Makers Making Change Helps Occupational Therapists Find Affordable Assistive Technology Solutions for Their Clients

Since Makers Making Change’s inception in 2016, we’ve made it a priority to help occupational therapists across North America find affordable assistive technology solutions for their clients.

As a corporate partner of the Canadian Association of Occupational Therapists (CAOT), Makers Making Change has attended the CAOT conference every year since 2017. In 2018, we hosted an OT buildathon at the CAOT conference in Vancouver.

In our assistive device library, devices range from low tech solutions like the 3D printed pen ball, which can help a person with arthritis more easily grip a pen, to more high tech in nature, like the LipSync, a mouth operated joystick, which allows people without the use of their hands to use smartphones and tablets.

However, unlike commercial devices which are mass manufactured for profit, Makers Making Change devices are built by volunteer makers for the cost of parts, allowing occupational therapists to provide low cost solutions for clients. The designs are open source, meaning that the devices can also be customized for a clients needs.

Each week leading up to the CAOT Conference, we’ll be looking at occupational therapists and their experiences with Makers Making Change. If you’re attending CAOT 2022 in beautiful Whistler, BC, come say hello to us at booth #16.

“To Be Able to Have [A Device] at Such a Low Cost Is Really Wonderful”

A blue 3d printed universal cuff with a fork

For one occupational therapist in Vancouver, BC, Makers Making Change came in handy when her client with a spinal cord injury needed a customized utensil holder.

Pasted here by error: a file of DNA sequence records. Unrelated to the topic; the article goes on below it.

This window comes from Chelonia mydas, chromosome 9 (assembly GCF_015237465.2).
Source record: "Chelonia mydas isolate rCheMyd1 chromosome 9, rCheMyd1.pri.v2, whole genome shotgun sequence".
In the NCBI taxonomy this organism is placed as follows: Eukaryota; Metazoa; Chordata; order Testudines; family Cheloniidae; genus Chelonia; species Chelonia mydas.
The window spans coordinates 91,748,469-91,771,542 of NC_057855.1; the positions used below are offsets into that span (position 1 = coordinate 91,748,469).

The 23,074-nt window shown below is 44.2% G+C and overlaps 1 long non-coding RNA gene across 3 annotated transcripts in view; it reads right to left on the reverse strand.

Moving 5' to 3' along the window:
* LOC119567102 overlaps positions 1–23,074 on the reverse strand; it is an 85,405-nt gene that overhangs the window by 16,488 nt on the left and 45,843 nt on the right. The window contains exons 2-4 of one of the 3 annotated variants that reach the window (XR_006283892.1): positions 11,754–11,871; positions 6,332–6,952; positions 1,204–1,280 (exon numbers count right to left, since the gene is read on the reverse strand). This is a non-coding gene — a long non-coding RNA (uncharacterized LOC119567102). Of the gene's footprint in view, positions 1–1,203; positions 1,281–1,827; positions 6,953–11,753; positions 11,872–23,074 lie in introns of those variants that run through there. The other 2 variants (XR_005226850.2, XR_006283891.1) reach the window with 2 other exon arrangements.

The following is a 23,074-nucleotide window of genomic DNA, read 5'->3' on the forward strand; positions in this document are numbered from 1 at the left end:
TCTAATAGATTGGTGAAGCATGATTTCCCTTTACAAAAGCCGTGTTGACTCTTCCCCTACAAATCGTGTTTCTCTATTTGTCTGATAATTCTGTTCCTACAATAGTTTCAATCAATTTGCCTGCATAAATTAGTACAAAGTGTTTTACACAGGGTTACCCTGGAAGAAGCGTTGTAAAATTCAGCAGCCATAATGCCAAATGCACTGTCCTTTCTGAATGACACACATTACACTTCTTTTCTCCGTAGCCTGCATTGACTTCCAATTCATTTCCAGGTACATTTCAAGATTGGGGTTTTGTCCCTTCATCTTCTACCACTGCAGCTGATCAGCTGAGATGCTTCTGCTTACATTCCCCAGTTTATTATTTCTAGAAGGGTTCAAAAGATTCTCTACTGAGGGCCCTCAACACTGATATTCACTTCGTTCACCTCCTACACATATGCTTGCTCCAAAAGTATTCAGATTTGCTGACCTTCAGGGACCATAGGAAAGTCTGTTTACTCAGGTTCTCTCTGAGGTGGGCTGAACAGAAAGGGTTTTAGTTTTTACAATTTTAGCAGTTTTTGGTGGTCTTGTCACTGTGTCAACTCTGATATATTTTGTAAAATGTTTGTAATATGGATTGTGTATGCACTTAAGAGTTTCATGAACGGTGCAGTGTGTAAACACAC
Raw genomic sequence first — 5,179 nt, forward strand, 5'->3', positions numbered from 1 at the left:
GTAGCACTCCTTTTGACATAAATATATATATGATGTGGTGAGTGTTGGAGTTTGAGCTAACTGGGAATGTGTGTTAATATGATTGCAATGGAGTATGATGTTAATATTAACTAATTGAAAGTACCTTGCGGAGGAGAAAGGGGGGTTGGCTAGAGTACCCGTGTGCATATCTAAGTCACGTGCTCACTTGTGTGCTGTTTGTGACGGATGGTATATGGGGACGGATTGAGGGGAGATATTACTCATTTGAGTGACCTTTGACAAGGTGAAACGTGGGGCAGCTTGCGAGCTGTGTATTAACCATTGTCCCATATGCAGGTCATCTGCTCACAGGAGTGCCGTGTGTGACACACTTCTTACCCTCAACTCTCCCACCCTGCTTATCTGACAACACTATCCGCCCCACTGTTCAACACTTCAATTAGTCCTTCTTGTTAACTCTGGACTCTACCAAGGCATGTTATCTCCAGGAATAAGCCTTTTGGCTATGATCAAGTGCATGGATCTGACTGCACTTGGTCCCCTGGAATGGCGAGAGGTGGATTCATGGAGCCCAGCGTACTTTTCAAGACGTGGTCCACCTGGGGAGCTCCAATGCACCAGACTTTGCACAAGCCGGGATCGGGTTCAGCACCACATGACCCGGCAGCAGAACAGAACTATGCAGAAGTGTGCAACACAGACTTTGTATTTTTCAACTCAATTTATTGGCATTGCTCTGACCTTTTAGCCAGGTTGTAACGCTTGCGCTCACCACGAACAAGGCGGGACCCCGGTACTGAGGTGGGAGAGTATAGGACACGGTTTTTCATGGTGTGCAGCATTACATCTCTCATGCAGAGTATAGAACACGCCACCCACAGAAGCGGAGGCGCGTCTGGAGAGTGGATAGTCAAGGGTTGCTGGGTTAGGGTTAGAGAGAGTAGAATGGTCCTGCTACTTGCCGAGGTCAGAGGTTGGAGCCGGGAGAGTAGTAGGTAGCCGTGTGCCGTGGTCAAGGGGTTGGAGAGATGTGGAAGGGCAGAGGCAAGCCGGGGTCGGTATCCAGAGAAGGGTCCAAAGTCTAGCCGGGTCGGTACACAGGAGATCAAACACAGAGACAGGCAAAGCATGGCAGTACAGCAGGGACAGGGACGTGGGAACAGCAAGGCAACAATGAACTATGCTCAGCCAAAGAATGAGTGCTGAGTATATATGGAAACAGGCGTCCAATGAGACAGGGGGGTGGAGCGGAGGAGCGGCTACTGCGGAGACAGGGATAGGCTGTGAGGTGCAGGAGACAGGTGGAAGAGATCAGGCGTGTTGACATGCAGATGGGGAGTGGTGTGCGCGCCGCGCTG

looked at what was available, kind of commercially and that sort of thing, and we did try a few different things, and he’d had a universal cuff, but the way that his function was, his hand would always fall into his food, so it would get mucky, and it just wasn’t the right angle for what he needed,”

She connected with a maker, who worked with them to customize the Personalized Cuff Utensil Holder design for her clients needs.

“[The maker was] so professional, and respectful, and accommodating, and really kind of listening to what the specific issues were with the client and what we tried and what hadn’t worked. And then he came up with prototypes that we tried, a few little tweaks here and there to eventually come up with a cuff with some different attachments,” she says.

The new Custom Cuff Utensil Holder works like a charm.

“[It had] a really great impact on the day to day function of this client.”

Once the design was finalized, the client decided they wanted the device in a different colour, which the maker gladly obliged.

“It’s something really simple, but to this client, that was a significant value to him that the device looked sleek, and didn’t look like some of these more kind of medical-y looking commercial devices, and so that was a really huge benefit,” she says.

“The whole experience and having the device at the end of the day really is priceless, and to be able to have that at such a low cost is really wonderful.”

Looking for device that suits your clients needs? Check out our assistive device library with 150 devices available open source addressing a wide range of needs. Have a need that isn’t addressed in our library? Suggest a design challenge to our community of makers. Looking to join the Makers Making Change community? Let’s get started!